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  #1  
Old 04-25-2016, 07:51 AM
jtppalmer050390 jtppalmer050390 is offline
 
Join Date: Apr 2009
Location: Calhoun, GA
Posts: 49
Default Master Left ON - Question about Charging

Ok, I flew out of town to visit family. When I returned to the plane 2 days later, battery completely dead. So, I decided to prop start the plane. Wasn't even sure if I could because my plane uses slick start system and I have never tried to prop start it. Anyway, it fired right up. However, never made any electricity. I then put a battery charger on it for a while and it started and alternator made electricity. My thought was that since the battery was completely dead, the p-lead never had any power to it to turn the alternator on. The pilot that was there with me said that shouldn't matter. That is the only thing that makes sense to me. Any thoughts??
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  #2  
Old 04-25-2016, 07:55 AM
AltonD's Avatar
AltonD AltonD is offline
 
Join Date: Sep 2005
Location: Dothan, Alabama
Posts: 1,492
Default

Unless it is a permanent magnet generator, it will need excitation (12v) to create a field. Sounds like it worked as it should.

I belong to the same club btw.
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  #3  
Old 04-25-2016, 07:58 AM
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Mel Mel is offline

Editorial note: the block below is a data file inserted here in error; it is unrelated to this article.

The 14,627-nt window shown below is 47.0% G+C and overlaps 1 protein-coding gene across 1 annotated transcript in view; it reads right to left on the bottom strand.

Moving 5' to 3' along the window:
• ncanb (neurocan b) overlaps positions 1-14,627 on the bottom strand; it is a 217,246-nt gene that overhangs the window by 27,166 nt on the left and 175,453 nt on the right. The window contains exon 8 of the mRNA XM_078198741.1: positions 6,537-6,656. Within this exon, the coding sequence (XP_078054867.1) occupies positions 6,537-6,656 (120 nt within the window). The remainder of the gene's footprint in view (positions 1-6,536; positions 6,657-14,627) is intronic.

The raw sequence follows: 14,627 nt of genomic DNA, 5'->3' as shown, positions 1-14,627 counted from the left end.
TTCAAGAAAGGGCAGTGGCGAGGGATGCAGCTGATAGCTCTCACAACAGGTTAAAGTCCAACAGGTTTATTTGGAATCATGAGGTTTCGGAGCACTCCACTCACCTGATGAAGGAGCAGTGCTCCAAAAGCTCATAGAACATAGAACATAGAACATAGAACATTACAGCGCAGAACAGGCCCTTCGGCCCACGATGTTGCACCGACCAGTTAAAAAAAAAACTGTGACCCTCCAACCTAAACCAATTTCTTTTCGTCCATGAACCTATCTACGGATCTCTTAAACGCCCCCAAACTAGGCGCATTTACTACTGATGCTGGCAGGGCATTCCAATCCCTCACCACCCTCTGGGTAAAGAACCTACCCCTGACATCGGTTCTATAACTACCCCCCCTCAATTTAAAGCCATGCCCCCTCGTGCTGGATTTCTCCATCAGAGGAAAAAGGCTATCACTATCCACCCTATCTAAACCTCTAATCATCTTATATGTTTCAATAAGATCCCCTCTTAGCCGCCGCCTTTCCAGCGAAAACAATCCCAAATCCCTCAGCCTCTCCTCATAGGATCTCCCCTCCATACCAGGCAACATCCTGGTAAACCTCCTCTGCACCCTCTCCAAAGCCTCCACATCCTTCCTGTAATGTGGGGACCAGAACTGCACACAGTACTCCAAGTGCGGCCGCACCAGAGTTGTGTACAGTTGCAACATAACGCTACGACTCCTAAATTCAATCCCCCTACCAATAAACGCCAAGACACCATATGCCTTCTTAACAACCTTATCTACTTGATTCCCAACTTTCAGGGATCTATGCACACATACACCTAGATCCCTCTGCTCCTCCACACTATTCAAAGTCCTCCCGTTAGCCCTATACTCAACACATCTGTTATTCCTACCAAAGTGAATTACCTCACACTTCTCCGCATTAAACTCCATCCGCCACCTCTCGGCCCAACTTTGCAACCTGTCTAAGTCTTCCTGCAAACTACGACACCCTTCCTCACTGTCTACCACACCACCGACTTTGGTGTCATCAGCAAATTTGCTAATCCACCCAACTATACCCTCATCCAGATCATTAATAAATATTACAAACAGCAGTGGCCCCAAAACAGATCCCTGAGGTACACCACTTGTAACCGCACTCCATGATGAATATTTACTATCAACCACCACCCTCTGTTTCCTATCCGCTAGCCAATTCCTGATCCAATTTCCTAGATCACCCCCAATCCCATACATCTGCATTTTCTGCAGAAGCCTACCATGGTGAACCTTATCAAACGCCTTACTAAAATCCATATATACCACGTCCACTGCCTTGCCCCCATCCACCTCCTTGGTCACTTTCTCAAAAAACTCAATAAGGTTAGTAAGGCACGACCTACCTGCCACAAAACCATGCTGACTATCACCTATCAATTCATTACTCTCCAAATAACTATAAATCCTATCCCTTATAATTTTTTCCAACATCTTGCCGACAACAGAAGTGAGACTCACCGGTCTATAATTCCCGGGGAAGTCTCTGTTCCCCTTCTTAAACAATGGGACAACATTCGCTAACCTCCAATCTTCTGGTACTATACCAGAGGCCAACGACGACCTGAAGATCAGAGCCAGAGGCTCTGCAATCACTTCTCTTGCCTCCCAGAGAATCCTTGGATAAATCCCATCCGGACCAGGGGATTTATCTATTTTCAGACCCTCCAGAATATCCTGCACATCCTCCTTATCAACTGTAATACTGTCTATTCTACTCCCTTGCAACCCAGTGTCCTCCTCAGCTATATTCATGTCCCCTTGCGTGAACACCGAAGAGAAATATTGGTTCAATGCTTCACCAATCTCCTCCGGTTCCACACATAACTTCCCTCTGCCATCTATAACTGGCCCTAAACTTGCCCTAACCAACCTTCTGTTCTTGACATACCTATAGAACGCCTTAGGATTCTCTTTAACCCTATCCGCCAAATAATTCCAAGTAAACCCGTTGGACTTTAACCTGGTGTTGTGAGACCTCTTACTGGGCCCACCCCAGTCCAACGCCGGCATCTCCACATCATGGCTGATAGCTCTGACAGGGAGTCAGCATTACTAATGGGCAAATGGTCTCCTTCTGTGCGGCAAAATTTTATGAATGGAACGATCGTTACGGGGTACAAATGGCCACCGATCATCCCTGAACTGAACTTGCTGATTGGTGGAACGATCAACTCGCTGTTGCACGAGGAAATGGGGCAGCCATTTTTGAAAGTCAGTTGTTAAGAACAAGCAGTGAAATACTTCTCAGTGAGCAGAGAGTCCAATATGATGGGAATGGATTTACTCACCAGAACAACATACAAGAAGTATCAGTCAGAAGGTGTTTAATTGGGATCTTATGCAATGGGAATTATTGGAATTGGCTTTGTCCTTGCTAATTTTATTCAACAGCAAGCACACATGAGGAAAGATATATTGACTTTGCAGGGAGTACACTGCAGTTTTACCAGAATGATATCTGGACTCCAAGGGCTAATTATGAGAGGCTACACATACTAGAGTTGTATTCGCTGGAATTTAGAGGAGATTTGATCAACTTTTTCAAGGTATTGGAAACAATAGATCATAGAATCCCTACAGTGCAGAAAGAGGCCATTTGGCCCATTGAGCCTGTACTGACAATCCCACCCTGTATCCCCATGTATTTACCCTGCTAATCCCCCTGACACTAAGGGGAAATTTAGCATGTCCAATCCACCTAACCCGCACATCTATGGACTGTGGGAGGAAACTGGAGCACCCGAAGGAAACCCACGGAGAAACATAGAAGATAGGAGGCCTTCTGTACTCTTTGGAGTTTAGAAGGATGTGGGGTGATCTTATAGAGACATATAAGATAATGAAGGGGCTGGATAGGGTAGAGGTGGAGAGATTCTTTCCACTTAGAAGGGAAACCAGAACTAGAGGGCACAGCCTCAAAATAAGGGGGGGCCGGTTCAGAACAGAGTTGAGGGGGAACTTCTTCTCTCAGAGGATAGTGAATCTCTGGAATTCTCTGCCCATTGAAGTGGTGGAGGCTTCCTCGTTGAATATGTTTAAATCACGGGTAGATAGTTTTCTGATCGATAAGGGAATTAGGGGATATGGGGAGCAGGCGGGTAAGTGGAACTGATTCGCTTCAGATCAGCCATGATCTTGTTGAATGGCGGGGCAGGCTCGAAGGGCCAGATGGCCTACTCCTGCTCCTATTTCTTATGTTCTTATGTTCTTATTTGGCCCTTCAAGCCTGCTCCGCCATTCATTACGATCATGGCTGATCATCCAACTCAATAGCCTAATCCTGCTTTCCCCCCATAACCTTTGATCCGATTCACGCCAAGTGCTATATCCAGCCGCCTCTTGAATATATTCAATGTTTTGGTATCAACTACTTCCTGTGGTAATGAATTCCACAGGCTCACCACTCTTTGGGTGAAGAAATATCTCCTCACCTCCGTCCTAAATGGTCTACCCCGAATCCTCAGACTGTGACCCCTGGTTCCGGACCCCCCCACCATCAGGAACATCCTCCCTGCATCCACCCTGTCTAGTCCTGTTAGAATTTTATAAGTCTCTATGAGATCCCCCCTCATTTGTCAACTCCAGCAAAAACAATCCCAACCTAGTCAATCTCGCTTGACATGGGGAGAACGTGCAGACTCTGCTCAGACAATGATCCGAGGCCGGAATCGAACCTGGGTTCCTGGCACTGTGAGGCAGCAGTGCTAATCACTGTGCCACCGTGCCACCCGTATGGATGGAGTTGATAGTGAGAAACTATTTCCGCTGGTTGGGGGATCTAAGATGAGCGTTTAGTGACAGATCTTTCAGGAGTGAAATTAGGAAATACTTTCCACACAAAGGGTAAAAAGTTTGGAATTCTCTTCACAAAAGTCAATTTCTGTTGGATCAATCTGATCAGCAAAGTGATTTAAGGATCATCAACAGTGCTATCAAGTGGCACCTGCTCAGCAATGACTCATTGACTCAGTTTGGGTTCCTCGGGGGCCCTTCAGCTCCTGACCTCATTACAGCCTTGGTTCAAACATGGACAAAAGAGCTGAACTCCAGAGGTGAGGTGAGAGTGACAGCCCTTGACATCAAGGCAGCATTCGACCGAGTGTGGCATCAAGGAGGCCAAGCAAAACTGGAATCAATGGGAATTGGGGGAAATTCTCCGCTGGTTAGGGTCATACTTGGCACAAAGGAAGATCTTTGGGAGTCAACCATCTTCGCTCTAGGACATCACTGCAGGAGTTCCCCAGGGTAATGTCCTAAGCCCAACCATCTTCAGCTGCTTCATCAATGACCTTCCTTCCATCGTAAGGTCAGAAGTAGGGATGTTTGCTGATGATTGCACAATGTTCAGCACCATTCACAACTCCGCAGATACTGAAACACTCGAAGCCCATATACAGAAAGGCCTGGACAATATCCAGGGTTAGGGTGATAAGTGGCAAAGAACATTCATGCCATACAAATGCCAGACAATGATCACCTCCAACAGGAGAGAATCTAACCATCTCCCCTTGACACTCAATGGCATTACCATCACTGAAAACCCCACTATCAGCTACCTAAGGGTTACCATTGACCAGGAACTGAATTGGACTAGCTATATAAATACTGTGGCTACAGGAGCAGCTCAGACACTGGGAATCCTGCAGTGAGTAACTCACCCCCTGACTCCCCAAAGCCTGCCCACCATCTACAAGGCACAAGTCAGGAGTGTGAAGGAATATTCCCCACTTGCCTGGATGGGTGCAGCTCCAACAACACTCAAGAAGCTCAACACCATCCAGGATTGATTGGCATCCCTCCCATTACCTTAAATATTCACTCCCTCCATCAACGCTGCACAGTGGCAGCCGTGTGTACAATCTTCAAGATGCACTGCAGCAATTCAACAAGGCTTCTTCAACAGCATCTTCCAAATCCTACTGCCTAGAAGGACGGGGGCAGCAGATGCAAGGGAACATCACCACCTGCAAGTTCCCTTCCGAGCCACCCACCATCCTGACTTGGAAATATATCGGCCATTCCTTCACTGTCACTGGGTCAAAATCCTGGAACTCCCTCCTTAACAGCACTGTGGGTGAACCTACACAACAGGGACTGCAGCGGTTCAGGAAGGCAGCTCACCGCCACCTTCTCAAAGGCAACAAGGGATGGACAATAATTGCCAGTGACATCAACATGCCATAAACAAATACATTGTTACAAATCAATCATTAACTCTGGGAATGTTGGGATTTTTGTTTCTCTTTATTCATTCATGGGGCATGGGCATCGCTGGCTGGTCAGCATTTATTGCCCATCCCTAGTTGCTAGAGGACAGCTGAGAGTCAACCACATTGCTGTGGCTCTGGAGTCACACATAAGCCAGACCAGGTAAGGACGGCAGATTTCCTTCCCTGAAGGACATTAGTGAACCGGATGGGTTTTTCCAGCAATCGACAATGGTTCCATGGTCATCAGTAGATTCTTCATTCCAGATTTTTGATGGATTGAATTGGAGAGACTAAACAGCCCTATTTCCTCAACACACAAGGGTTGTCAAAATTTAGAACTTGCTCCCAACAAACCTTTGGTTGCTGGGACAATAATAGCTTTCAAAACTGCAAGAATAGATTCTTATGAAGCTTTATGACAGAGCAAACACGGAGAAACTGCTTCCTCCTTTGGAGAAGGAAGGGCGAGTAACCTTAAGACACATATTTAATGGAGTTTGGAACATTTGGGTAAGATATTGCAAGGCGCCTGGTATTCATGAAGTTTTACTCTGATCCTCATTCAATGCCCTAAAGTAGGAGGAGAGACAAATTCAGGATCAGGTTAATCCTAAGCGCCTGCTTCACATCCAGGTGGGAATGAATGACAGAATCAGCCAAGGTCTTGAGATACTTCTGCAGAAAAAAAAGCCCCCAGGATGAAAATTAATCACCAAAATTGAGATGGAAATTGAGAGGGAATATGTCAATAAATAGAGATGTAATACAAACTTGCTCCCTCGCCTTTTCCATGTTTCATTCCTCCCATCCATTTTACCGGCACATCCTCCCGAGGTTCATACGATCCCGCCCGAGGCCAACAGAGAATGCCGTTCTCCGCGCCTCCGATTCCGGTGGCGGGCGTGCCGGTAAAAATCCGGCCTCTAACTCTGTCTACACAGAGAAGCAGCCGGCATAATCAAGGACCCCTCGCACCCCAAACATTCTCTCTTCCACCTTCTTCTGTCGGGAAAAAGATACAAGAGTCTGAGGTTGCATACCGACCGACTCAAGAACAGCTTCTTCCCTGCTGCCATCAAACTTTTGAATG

Join Date: Mar 2005
Location: Dallas area
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"P" lead has nothing to do with the electrical system. It's strictly for the ignition system.
The reason it didn't charge was that with a completely dead battery the alternator had no voltage to "excite" the coils. It doesn't need much. But it does need some voltage.
Once you put a charger on it, you "excited" the field and everything back to normal.

Oops, Looks like Alton types faster than me.
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Last edited by Mel : 04-25-2016 at 08:01 AM.
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  #4  
Old 04-25-2016, 08:05 AM
BillL BillL is offline
 
Join Date: Sep 2007
Location: Central IL
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After the engine was running, a flashlight battery would have been enough to jump start the alternator. No field voltage, no magnetic field and, no output voltage. Like others said above.
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  #5  
Old 04-25-2016, 08:17 AM
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airguy airguy is offline
 
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Location: Garden City, Tx
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The second question is how badly you nerfed your battery by letting it drain completely flat - in my experience the PC680 only tolerates that abuse about twice, and then gives up the ghost.
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Built an off-plan RV9A with too much fuel and too much HP. Should drop dead any minute now.
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  #6  
Old 04-25-2016, 08:26 AM
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Carl Froehlich Carl Froehlich is offline
 
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Location: Dogwood Airpark (VA42)
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Quote:
Originally Posted by airguy View Post